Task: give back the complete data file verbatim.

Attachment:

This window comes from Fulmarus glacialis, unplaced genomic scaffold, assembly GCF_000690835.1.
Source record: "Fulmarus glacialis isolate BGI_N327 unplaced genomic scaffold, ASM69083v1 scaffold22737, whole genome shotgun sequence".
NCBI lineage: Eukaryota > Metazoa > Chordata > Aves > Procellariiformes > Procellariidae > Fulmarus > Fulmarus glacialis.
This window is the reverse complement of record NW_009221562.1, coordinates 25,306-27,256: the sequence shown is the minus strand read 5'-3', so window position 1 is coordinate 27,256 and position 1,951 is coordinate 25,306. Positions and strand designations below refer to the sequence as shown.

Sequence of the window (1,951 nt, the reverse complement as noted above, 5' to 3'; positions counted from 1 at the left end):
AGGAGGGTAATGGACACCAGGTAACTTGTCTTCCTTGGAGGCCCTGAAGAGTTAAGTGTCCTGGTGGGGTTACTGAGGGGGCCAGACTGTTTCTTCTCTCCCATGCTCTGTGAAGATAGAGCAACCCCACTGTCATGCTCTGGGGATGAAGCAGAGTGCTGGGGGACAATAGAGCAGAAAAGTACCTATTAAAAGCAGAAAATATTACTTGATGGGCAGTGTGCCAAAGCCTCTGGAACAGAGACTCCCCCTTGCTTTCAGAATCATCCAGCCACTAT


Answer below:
This window comes from Fulmarus glacialis, unplaced genomic scaffold, assembly GCF_000690835.1.
Source record: "Fulmarus glacialis isolate BGI_N327 unplaced genomic scaffold, ASM69083v1 scaffold22737, whole genome shotgun sequence".
NCBI lineage: Eukaryota > Metazoa > Chordata > Aves > Procellariiformes > Procellariidae > Fulmarus > Fulmarus glacialis.
This window is the reverse complement of record NW_009221562.1, coordinates 25,306-27,256: the sequence shown is the minus strand read 5'-3', so window position 1 is coordinate 27,256 and position 1,951 is coordinate 25,306. Positions and strand designations below refer to the sequence as shown.

Sequence of the window (1,951 nt, the reverse complement as noted above, 5' to 3'; positions counted from 1 at the left end):
AGGAGGGTAATGGACACCAGGTAACTTGTCTTCCTTGGAGGCCCTGAAGAGTTAAGTGTCCTGGTGGGGTTACTGAGGGGGCCAGACTGTTTCTTCTCTCCCATGCTCTGTGAAGATAGAGCAACCCCACTGTCATGCTCTGGGGATGAAGCAGAGTGCTGGGGGACAATAGAGCAGAAAAGTACCTATTAAAAGCAGAAAATATTACTTGATGGGCAGTGTGCCAAAGCCTCTGGAACAGAGACTCCCCCTTGCTTTCAGAATCATCCAGCCACTAT